To quote the Directive itself, the information provided to the whistleblower should be specific, detailing actions “as far as legally possible and in the most comprehensive way possible.” Feedback should cover the internal investigation and findings if any are discovered; actions contemplated or taken, with reasoning; any referrals to a competent authority; and closure of the procedure. Communication should be viewed as a means to support whistleblowers in their actions, involving them in the resolution process and ensuring they feel heard. This requires that they are fully informed of what steps have been taken in response to their concerns.
There can sometimes be difficulties around what information can be provided to the whistleblower. This is especially relevant if a report is submitted about another person. Though it is essential to make sure the whistleblower knows what is happening in the process of the investigation, it is also necessary to consider the rights of the person(s) reported of misconduct and the whistleblower about GDPR and their data being handled – particularly if a whistleblower wishes to remain anonymous.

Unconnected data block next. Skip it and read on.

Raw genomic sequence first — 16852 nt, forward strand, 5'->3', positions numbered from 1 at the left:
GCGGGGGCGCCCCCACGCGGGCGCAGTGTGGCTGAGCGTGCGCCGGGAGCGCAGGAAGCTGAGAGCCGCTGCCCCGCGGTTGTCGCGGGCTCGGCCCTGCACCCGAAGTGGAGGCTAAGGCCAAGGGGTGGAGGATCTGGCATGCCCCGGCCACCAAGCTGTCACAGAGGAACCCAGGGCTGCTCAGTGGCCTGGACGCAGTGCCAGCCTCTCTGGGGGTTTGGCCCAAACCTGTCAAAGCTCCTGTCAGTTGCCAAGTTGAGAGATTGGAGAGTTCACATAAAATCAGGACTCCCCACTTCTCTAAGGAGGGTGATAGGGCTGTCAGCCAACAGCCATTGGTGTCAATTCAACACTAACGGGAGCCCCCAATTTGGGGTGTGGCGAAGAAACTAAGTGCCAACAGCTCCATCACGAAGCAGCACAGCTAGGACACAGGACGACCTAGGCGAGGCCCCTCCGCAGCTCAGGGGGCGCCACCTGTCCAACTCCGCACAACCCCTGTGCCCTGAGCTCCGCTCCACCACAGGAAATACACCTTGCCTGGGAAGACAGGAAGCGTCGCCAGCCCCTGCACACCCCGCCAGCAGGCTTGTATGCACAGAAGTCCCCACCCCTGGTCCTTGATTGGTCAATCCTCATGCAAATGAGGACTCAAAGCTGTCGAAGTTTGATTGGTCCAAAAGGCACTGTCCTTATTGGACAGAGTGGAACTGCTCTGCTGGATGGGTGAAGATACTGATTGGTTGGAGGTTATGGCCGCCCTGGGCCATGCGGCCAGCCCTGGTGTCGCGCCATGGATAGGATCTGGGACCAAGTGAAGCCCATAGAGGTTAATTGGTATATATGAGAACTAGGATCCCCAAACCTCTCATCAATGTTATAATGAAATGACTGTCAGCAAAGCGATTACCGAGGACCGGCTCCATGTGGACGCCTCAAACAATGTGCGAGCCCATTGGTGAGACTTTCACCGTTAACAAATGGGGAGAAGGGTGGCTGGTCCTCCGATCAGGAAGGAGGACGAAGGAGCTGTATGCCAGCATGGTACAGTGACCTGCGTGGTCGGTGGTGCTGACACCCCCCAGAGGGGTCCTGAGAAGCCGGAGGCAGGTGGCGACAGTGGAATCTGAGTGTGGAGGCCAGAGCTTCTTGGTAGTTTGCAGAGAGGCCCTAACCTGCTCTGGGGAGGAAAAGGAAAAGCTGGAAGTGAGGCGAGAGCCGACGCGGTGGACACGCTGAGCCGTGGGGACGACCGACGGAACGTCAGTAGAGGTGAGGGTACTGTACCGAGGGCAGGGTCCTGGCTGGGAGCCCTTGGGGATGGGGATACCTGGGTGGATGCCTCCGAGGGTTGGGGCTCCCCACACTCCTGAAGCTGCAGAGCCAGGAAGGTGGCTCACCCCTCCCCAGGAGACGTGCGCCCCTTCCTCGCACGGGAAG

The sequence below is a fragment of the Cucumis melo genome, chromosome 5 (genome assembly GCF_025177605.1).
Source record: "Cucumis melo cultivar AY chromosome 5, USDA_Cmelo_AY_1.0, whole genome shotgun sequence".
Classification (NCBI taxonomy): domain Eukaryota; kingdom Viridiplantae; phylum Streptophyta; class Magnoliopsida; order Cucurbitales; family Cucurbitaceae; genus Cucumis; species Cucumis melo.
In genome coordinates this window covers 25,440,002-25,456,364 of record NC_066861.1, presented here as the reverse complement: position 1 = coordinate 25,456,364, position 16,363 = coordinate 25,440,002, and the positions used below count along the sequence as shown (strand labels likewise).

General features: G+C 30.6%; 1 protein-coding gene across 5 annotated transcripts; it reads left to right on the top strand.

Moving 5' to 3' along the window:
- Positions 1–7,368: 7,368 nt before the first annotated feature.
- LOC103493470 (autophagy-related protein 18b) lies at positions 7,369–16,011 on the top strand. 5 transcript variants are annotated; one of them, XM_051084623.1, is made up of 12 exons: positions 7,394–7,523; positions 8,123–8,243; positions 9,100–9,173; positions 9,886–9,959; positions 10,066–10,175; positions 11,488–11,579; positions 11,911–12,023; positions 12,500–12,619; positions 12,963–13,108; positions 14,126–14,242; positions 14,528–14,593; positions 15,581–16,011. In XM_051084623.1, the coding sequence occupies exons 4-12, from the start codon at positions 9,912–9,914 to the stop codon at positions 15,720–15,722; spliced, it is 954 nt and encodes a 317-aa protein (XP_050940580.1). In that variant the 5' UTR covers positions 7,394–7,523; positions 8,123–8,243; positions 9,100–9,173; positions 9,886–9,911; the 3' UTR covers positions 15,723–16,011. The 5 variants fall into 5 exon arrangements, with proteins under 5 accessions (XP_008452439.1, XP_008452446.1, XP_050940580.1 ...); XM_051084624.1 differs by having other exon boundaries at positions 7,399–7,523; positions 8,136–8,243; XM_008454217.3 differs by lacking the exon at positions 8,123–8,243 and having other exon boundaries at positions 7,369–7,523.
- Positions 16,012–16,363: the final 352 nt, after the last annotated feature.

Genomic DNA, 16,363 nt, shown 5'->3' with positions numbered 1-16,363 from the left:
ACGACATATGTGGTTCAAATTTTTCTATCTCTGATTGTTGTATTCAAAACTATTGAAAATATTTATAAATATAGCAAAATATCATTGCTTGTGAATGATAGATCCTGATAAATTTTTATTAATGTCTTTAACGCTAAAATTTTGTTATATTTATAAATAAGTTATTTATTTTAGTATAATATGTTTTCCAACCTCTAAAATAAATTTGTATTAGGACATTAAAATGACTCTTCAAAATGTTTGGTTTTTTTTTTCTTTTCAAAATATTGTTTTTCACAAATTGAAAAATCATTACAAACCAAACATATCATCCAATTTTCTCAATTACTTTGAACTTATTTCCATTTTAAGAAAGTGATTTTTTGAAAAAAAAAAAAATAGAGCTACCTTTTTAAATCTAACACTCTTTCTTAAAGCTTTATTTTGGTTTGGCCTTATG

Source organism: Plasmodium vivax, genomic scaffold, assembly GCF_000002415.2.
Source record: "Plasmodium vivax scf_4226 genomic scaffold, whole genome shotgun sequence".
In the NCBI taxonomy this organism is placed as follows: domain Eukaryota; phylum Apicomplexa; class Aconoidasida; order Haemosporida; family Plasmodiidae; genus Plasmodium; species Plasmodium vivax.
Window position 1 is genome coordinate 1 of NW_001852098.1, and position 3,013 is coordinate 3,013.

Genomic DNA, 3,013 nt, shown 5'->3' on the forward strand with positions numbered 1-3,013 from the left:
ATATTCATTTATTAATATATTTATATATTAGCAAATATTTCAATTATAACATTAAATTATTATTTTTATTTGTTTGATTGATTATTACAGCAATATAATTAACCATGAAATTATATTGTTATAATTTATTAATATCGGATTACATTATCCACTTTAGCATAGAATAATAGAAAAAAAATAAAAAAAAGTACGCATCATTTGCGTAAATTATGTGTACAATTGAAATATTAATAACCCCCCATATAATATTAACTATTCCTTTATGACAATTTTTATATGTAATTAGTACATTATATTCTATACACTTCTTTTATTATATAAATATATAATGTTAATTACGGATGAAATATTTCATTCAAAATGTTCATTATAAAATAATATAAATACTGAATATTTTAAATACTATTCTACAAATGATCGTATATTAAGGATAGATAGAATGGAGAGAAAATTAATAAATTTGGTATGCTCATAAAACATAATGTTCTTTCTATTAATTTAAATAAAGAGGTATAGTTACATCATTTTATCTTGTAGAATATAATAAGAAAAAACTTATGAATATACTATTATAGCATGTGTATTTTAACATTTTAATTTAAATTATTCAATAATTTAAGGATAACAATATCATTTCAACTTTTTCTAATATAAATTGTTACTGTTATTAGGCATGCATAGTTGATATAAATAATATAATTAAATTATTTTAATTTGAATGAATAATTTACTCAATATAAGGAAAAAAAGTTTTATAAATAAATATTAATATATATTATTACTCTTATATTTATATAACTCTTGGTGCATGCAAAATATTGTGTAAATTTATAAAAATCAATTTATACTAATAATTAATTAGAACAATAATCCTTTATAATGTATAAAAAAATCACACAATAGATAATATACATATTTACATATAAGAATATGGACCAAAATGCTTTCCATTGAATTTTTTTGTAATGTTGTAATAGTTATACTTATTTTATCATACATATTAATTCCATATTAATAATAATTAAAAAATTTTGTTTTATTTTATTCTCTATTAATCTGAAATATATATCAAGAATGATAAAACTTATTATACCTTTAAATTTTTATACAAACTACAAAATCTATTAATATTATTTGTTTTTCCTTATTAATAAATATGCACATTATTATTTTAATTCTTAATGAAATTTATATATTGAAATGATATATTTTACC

What challenges have Finnish legislators faced during the process of transposition?
There are some complications around what issues can be reported via standard whistleblowing channels in Finland. Employment law issues – for example, workplace harassment – sit outside the scope of the Directive and Finland’s national law.
The problems that arise in this respect, especially from an employment law perspective, are that the employer’s obligations to investigate employment law-related cases are broader than the ones relating to misconduct within the Directive. This raises the question of whether employers should allow reporting of misconduct relating to employment law through the same channels as issues within the Directive’s or the national law’s scope.